Bittersweet memories

A Father's Day essay for VISI

When I was small, my father would throw coins into the pool.

He would toss them in the deep end, my eyes squeezed shut, facing the washing line, twisted eucalyptus. The pavement hot with Australian sun, cement darkening with impatient drips.

“Okay, Princess. Now!”

Sometimes, there would be a thwoop and I would turn to find a cold can resting on the cement bottom, lopsidedly lolling amid my bounty: black grass jelly in sugary water, bought as a treat from the Asian supermarket near the university.

The jelly always stuck in the can. The aluminium edge scratched my tongue.

There was sunshine and laughter and salt drying on my skin, happy itches.

Dad lost his right arm in his teens, and hated swimming in public. This was our time; a private memory.

He wasn’t often home - there was a legal practice to run in Malaysia - but when he was, there was muffled cigarette smoke in the little wood-panelled granny flat he built in the backyard, rules to follow.

Adolescence, as it does, grew tortured, his absences into elongated shadows, half-noticed.

I saw loneliness in my mother’s jaw, the way she set her smile, and felt protective. Late night walks down to the river, unanswered questions about where people fit into each other’s lives.

He would return. When he was in the mood, there’d be a greasy curry on the electric stovetop, South Indian style, lamb dark and swimming in vegetable oil, a paste of curry powder and onions.

We fought and couldn’t say sorry. Instead, he might offer to make instant noodles, the flat rice sort, soup opaque with MSG, pocked with defrosted squid balls.

I rarely cooked for him; he'd never seemed to like anything I'd make.

New memories created themselves: shouts and threats and derisive laughter. We stopped knowing each other. I watched as an uneasy cloud wrapped itself around the facebrick.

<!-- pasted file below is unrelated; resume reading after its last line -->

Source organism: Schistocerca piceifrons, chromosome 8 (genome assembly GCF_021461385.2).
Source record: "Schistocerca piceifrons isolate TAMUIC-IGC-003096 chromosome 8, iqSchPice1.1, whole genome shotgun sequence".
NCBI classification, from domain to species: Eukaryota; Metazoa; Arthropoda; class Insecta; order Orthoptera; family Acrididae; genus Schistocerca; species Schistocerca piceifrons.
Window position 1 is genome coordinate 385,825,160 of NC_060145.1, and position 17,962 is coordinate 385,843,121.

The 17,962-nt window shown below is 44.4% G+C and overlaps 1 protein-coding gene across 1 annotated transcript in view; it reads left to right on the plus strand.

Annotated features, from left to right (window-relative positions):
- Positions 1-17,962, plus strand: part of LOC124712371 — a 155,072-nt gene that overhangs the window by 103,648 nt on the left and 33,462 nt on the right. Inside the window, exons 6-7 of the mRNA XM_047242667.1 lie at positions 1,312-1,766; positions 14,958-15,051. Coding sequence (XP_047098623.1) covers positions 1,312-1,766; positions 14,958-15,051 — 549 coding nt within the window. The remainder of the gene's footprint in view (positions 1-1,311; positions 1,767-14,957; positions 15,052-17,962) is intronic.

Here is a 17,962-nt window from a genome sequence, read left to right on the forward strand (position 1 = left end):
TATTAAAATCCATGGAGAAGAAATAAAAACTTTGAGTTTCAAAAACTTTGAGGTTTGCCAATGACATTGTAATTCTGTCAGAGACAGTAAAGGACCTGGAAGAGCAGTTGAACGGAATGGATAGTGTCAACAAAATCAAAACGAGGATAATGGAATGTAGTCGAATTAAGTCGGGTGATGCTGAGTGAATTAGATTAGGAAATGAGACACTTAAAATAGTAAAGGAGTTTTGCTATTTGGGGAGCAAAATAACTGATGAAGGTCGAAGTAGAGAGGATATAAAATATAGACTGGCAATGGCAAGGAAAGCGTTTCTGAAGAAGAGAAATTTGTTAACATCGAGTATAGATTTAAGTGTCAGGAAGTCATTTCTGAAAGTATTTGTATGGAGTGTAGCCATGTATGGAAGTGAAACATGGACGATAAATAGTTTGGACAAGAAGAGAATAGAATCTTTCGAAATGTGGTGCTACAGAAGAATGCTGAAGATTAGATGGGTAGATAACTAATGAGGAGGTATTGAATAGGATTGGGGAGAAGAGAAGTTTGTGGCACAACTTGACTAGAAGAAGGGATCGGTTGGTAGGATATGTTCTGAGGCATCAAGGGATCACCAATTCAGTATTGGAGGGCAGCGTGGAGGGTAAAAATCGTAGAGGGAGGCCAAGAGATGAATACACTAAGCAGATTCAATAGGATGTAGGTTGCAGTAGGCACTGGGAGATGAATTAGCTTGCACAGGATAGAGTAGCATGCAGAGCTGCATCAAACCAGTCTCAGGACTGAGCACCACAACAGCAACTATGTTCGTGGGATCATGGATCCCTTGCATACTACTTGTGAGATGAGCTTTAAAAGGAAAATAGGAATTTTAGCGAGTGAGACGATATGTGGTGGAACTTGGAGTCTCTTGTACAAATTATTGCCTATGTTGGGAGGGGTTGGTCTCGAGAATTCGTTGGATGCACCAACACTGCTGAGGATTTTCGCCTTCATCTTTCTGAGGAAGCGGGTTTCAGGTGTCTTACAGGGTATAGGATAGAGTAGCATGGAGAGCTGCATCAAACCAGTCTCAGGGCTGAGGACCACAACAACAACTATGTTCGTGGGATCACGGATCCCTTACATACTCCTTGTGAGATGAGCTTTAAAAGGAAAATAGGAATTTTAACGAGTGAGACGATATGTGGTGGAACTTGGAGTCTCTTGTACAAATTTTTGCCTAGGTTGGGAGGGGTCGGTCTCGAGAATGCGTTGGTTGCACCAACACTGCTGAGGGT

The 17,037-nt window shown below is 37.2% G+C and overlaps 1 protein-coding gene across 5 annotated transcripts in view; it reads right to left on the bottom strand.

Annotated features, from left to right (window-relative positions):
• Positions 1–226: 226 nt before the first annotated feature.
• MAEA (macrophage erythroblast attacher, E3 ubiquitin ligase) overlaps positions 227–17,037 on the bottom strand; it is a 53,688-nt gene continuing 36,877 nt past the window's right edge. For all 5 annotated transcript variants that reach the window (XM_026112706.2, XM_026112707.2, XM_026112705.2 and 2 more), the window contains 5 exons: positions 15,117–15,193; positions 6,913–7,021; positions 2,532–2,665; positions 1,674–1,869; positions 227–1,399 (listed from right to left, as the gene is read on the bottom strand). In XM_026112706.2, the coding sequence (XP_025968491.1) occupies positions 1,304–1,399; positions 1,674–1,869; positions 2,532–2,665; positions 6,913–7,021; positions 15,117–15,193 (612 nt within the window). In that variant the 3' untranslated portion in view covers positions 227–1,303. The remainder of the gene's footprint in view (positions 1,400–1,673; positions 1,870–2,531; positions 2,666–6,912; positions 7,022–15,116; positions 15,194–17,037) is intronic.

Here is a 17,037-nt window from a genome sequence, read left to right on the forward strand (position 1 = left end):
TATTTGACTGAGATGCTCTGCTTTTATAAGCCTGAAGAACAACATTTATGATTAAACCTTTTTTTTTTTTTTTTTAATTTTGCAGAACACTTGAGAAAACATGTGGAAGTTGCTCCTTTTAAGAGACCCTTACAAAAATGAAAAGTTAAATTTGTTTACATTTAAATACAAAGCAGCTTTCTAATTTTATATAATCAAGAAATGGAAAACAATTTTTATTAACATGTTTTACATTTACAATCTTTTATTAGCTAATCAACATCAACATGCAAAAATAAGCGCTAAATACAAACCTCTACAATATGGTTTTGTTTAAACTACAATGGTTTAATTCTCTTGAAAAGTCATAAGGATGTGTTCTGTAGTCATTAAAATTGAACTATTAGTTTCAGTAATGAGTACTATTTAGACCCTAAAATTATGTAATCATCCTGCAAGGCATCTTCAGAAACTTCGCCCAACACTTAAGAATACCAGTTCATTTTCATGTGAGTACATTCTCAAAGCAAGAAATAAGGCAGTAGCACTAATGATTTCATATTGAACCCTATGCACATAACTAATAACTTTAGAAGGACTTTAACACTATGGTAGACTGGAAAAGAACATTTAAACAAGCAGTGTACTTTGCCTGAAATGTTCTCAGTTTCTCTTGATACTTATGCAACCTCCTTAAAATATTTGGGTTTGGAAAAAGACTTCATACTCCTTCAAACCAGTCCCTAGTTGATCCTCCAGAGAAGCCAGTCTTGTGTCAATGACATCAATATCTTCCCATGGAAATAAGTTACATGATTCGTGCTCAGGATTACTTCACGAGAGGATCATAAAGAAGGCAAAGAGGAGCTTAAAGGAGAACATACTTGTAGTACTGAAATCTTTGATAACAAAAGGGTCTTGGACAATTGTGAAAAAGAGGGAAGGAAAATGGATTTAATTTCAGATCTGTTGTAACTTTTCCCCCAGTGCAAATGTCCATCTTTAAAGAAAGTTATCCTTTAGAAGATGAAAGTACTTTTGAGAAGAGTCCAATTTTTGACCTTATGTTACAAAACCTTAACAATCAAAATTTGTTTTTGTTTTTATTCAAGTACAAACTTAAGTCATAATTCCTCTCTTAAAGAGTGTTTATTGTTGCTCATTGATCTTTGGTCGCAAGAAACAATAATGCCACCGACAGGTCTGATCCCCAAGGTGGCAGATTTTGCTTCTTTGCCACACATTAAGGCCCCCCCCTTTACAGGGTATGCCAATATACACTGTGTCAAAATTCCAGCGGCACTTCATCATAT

Mum got sick. I flew home from university to find her on a hospital bed in the living room. Everyone came.

Rendered directionless by her cancer and grappling with inevitability, I blankly changed sheets, watered flowers that arrived hourly, sought control in the kitchen.

One rainy afternoon, I cooked a roast for 18 - chickens, a leg of pork, a leg of lamb - rubbed with salt and herbs and hope.

At the head of the table, my father prodded his plate and pronounced: “6 out of 10. The crackling could be more crispy.”

His sister’s face contorted into a laugh-sneer. I left the table to squeeze my mother’s hand.

The salt water pool filled with exhausted tears.

After the funeral we didn’t speak for months.

We live on two sides of an ocean, wide and alone. Distance ebbs and flows.

I fly back to his little Kuala Lumpur flat with apricot walls and windows that haven’t been opened for months.

I clear out a lifetime stuffed into collapsing boxes, hidden in a room with a broken blind. I find clothes that smell of my mother. We fight, terribly, for dusty aching hours; shouted litanies of blame.

We go to a little nearby coffee shop with grimy fans and blue and white tiles and sit on plastic chairs in the street, in empty parking spots wet from the monsoon.

Always the same order: clear broth, stewed with pork bones, sliced lotus root and soft peanuts, which comes in a thick china pot, tied with string. Plain rice, and a freshwater fish - whatever’s freshest that day - steamed gently, then bathed in an assam sauce, thick with tamarind and chilli, fleshy wok-fried eggplant and tender okra.

I fillet for him, so there will be no bones.

When’s the last time you had this, I ask.

I don’t know, he stares at his plate. I don’t have the fish often.

“A fish is a meal for two.”

We order sweet, thick, black local coffee, and sip forgiveness from chipped mugs. My heart brims over.